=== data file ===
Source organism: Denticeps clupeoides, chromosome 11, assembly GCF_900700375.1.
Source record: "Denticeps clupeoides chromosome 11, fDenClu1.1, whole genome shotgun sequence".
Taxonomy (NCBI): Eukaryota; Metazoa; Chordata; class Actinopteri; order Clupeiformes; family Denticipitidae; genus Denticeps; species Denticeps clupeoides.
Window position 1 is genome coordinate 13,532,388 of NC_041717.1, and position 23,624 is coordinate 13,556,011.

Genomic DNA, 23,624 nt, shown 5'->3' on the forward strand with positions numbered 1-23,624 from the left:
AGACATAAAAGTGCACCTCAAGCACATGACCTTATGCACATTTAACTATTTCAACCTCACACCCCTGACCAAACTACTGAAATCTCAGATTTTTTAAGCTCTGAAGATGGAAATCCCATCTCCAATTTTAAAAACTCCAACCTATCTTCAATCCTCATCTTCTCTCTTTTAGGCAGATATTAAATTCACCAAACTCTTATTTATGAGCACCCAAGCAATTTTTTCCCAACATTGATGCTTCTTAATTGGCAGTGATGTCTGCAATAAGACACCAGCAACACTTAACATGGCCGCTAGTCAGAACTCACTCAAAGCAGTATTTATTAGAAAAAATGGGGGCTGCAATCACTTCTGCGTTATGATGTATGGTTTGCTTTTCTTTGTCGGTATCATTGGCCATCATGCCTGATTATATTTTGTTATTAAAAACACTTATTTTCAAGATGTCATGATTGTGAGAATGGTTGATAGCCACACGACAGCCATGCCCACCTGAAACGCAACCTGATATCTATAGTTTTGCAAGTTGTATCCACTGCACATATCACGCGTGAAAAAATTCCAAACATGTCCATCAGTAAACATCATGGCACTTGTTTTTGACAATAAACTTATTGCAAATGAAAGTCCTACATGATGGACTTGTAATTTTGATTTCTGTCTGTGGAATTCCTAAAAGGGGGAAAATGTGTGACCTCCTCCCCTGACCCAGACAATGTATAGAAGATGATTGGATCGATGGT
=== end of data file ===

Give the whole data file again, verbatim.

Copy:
Source organism: Denticeps clupeoides, chromosome 11, assembly GCF_900700375.1.
Source record: "Denticeps clupeoides chromosome 11, fDenClu1.1, whole genome shotgun sequence".
Taxonomy (NCBI): Eukaryota; Metazoa; Chordata; class Actinopteri; order Clupeiformes; family Denticipitidae; genus Denticeps; species Denticeps clupeoides.
Window position 1 is genome coordinate 13,532,388 of NC_041717.1, and position 23,624 is coordinate 13,556,011.

Genomic DNA, 23,624 nt, shown 5'->3' on the forward strand with positions numbered 1-23,624 from the left:
AGACATAAAAGTGCACCTCAAGCACATGACCTTATGCACATTTAACTATTTCAACCTCACACCCCTGACCAAACTACTGAAATCTCAGATTTTTTAAGCTCTGAAGATGGAAATCCCATCTCCAATTTTAAAAACTCCAACCTATCTTCAATCCTCATCTTCTCTCTTTTAGGCAGATATTAAATTCACCAAACTCTTATTTATGAGCACCCAAGCAATTTTTTCCCAACATTGATGCTTCTTAATTGGCAGTGATGTCTGCAATAAGACACCAGCAACACTTAACATGGCCGCTAGTCAGAACTCACTCAAAGCAGTATTTATTAGAAAAAATGGGGGCTGCAATCACTTCTGCGTTATGATGTATGGTTTGCTTTTCTTTGTCGGTATCATTGGCCATCATGCCTGATTATATTTTGTTATTAAAAACACTTATTTTCAAGATGTCATGATTGTGAGAATGGTTGATAGCCACACGACAGCCATGCCCACCTGAAACGCAACCTGATATCTATAGTTTTGCAAGTTGTATCCACTGCACATATCACGCGTGAAAAAATTCCAAACATGTCCATCAGTAAACATCATGGCACTTGTTTTTGACAATAAACTTATTGCAAATGAAAGTCCTACATGATGGACTTGTAATTTTGATTTCTGTCTGTGGAATTCCTAAAAGGGGGAAAATGTGTGACCTCCTCCCCTGACCCAGACAATGTATAGAAGATGATTGGATCGATGGT